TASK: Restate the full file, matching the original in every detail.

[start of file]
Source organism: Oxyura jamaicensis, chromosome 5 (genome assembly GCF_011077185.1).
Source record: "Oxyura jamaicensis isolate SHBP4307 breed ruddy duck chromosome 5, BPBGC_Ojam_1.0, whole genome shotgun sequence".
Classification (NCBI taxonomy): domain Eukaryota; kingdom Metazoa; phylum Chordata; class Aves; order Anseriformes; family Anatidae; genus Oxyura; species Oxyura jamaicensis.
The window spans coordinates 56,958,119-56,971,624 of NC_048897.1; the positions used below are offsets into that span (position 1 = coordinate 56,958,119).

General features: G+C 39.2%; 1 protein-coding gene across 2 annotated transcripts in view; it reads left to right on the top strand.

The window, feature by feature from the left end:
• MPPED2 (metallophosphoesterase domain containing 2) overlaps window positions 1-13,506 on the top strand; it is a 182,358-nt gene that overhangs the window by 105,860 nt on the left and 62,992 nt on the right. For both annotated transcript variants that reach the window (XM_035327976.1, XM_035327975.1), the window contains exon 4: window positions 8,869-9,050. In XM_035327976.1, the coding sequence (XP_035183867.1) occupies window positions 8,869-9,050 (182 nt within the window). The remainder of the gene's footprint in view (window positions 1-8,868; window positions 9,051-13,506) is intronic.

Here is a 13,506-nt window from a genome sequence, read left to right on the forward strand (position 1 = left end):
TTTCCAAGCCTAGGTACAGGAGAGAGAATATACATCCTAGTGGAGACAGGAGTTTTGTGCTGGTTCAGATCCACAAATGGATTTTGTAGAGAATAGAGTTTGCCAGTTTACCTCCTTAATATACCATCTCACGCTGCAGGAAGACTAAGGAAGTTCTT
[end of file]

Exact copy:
Source organism: Oxyura jamaicensis, chromosome 5 (genome assembly GCF_011077185.1).
Source record: "Oxyura jamaicensis isolate SHBP4307 breed ruddy duck chromosome 5, BPBGC_Ojam_1.0, whole genome shotgun sequence".
Classification (NCBI taxonomy): domain Eukaryota; kingdom Metazoa; phylum Chordata; class Aves; order Anseriformes; family Anatidae; genus Oxyura; species Oxyura jamaicensis.
The window spans coordinates 56,958,119-56,971,624 of NC_048897.1; the positions used below are offsets into that span (position 1 = coordinate 56,958,119).

General features: G+C 39.2%; 1 protein-coding gene across 2 annotated transcripts in view; it reads left to right on the top strand.

The window, feature by feature from the left end:
• MPPED2 (metallophosphoesterase domain containing 2) overlaps window positions 1-13,506 on the top strand; it is a 182,358-nt gene that overhangs the window by 105,860 nt on the left and 62,992 nt on the right. For both annotated transcript variants that reach the window (XM_035327976.1, XM_035327975.1), the window contains exon 4: window positions 8,869-9,050. In XM_035327976.1, the coding sequence (XP_035183867.1) occupies window positions 8,869-9,050 (182 nt within the window). The remainder of the gene's footprint in view (window positions 1-8,868; window positions 9,051-13,506) is intronic.

Here is a 13,506-nt window from a genome sequence, read left to right on the forward strand (position 1 = left end):
TTTCCAAGCCTAGGTACAGGAGAGAGAATATACATCCTAGTGGAGACAGGAGTTTTGTGCTGGTTCAGATCCACAAATGGATTTTGTAGAGAATAGAGTTTGCCAGTTTACCTCCTTAATATACCATCTCACGCTGCAGGAAGACTAAGGAAGTTCTT